Sunday 11 September 2022

Castle Drogo

Which National Trust property has been the biggest surprise for you when you first set eyes on it in real life? There are loads of contenders - the quirkiness of A la Ronde or the romantic beauty of St Michael's Mount are two for starters.

For me, though, I'm going with Castle Drogo in Devon as my surprise package. Castle Drogo's claim to fame is that it was the last castle to be built in England and when you see it in photos it ticks all the castle boxes: big, solid, made of granite, has a castellated roof for firing arrows at pesky invaders. 

But when you finally see it in front of you, you realise it's a very modern take on a castle. It was built between 1910 and 1925, so the modern look shouldn't be a surprise. But it's like someone has taken a normal castle and then gone at it with a chainsaw to smooth out the usual edges and give it a square and boxy shape:

Castle Drogo

Admittedly, it looks less boxy when you get up close to it. But then it appears almost as if half the castle has sunk into the ground and you're only seeing the top section. It messes with your mind a lot, put it that way:

Castle Drogo

So, the question is: WHY? Let me try and explain:

Julius Drewe makes his fortune and retires at 33!

Julius Drewe was a grocer by trade. His mother was a member of the family who owned Peek, Frean & Company, inventors of the Bourbon and Garibaldi biscuits. Julius set up Home and Colonial Stores, which became phenomenally successful - by 1903, it had 500 stores. By then, however, Julius had retired, at the venerable age of 33. There is a family legend that he turned down the offer of a peerage for £100,000 on principle that honours shouldn't be bought. Instead, he decided to plough some of his money into something that he decided could be bought: an ancestral estate dating back to Norman times.

Julius finds his noble ancestor, Drogo de Teigne!

A genealogist had informed Julius that he was possibly connected to a Norman baron known as Drue or Drogo de Teigne. The village of Drewsteignton on the edge of Dartmoor was named after him and so that is where Julius decided to buy some land, build his castle and claim the ancestral heritage that was rightfully (probably) his.

Julius commissions Edwin Lutyens to design Castle Drogo!

The celebrated architect Edwin Lutyens completed over 400 projects during his career. He is most famous for the Cenotaph in London and Rashtrapati Bhavan (formerly Viceroy's House) in New Delhi, as well as a whole host of other houses, offices, war memorials and churches. In 1910, he was well into his stride, having already transformed a ruined fort into a holiday home on Lindisfarne. Julius commissioned him to build Castle Drogo with a large budget and work got underway.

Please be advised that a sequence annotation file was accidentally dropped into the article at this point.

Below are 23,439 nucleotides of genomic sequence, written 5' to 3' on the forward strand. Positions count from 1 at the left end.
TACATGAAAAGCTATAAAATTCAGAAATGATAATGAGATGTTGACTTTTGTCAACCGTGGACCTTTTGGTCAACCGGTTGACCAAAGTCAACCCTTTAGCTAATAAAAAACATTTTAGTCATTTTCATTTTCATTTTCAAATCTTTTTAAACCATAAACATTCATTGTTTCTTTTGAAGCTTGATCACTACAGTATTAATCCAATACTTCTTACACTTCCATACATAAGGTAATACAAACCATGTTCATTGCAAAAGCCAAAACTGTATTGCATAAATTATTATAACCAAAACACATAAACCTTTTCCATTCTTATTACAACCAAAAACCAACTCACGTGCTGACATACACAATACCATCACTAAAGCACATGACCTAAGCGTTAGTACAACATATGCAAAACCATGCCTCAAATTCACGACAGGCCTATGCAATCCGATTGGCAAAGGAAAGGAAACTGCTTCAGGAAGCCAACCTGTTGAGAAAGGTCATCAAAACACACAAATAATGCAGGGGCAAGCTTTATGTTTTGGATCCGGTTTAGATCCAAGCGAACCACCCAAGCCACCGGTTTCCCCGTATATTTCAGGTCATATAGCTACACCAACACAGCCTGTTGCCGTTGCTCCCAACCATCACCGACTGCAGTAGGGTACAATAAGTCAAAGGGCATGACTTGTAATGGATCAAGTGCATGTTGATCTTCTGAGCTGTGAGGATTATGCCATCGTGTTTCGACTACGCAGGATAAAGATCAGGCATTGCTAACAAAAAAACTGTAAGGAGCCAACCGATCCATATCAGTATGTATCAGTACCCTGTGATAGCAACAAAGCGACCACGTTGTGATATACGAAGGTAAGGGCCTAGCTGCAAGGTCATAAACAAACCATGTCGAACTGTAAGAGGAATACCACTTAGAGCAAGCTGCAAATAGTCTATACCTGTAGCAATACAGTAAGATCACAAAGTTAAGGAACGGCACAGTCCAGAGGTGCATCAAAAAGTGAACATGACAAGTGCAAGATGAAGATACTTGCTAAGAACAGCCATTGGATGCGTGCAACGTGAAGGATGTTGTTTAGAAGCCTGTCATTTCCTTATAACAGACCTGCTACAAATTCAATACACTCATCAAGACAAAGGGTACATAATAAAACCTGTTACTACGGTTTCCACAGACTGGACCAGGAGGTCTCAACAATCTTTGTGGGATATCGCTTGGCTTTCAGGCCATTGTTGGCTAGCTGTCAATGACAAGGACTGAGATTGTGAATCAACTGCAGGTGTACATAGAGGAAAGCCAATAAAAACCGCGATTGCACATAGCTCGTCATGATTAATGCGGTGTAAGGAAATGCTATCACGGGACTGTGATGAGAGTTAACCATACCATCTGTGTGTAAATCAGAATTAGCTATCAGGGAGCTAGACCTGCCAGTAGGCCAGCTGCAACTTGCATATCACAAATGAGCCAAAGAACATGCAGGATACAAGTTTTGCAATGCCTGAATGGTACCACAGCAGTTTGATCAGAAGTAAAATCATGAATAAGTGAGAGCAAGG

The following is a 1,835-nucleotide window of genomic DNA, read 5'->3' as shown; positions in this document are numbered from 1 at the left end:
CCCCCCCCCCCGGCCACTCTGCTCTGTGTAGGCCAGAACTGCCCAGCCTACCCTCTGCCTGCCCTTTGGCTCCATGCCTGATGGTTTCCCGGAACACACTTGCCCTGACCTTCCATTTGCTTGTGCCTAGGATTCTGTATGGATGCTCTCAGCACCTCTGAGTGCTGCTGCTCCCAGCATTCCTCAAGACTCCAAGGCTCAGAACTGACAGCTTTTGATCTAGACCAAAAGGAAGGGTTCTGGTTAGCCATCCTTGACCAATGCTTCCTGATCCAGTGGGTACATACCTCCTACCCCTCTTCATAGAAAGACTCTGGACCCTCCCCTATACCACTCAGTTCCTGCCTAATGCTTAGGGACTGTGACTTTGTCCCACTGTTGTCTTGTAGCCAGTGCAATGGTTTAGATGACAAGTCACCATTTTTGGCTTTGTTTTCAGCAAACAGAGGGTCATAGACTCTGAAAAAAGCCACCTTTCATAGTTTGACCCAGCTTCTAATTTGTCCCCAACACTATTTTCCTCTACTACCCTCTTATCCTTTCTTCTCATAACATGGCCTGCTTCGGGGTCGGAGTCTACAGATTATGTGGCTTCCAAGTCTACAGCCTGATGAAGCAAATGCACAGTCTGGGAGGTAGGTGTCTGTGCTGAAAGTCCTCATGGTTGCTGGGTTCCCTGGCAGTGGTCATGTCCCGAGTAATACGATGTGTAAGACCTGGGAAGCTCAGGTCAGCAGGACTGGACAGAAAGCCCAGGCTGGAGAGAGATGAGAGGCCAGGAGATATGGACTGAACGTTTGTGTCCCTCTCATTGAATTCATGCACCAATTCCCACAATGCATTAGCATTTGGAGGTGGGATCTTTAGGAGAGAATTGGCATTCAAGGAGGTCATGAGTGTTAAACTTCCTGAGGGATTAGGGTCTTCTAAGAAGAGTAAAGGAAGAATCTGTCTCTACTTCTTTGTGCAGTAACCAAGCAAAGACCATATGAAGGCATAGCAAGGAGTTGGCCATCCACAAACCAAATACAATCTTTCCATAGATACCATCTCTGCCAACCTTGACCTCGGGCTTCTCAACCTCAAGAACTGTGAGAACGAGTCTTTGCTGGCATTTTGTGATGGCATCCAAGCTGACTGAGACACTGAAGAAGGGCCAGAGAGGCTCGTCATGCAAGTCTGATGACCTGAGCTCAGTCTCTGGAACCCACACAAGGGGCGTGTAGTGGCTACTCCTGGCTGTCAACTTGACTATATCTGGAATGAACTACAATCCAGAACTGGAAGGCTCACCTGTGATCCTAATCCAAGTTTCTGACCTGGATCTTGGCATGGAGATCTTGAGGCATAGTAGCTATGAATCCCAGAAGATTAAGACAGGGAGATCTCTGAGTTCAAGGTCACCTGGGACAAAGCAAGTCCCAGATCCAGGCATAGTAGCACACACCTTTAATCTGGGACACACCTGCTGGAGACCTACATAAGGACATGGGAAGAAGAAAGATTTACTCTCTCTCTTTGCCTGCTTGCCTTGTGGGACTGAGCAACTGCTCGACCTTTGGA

Castle Drogo

Edwin Lutyens designs everything!

What is astonishing about Lutyens is that he designed everything, even the latches on cabinets in the kitchens (he loved kitchens apparently). How he found the time for such detail when he was simultaneously out in India trying to architect an entire city is beyond me.

Julius and Edwin ensure the castle is comfortable!

Like the outside, the interiors of Castle Drogo are strikingly old-modern. The walls are granite and look austere and cold but the castle always offered central heating and other modern conveniences.

Castle Drogo Interior

You can see how very liveable the whole building must have been:

Castle Drogo Drawing Room

Castle Drogo passes to the National Trust

Julius insisted that Castle Drogo had a flat roof and this caused leakage problems from the get-go. Eventually, it all just got too much for one family to manage; the guidebook tells how Anthony Drewe, grandson of Julius, wrote a letter to the National Trust to ask if they'd be interested in taking on the property. The letter contained just one sentence - "I write to enquire whether the National Trust would be interested in acquiring this house, together with the Teign Gorge stretching over to Fingle Bridge?" - and in 1974, the castle and 600 acres of land were given to the National Trust.

Stunt scones
I was pleased to see some 'stunt scones' doing their thing

The Castle Drogo Scone

It must be incredibly difficult to run the Food & Beverage operation at the National Trust. If you take just today as an example: I started out in Heddon Valley on the North Devon coast in the morning. It was a truly beautiful spot but the cafeteria was really basic - the woman had to put the kettle on to make me a cup of tea. There were no scones but it didn't really matter; they had flapjacks and brownies to keep the walkers happy.  

Castle Drogo, on the other hand, is at the opposite end of the F&B spectrum. The visitor centre is big and visitor-centrey, with a large cafeteria serving all sorts of food and drinks. This prompted me to throw caution to the winds and wander round the castle first - I NEVER do this as I'm always too worried that all the scones will be eaten by a swarm of locusts who followed me into the car park.

Castle Drogo scone

Castle Drogo was the fourth and final stop on my mini Devon road trip: as well as Heddon Valley, I'd also been to Lundy, which had been lovely but no scones, and Lorna Doone Valley, which had delivered a scone but it hadn't quite been a five-star performer.

So I was overjoyed when the Castle Drogo scone turned out to be excellent. It was fresh and tasty and a good size. 

Only a few final scones to go!

Castle Drogo: 5 out of 5
Scone: 5 out of 5
Oscar-worthy performance of the stunt scones: 5 out of 5

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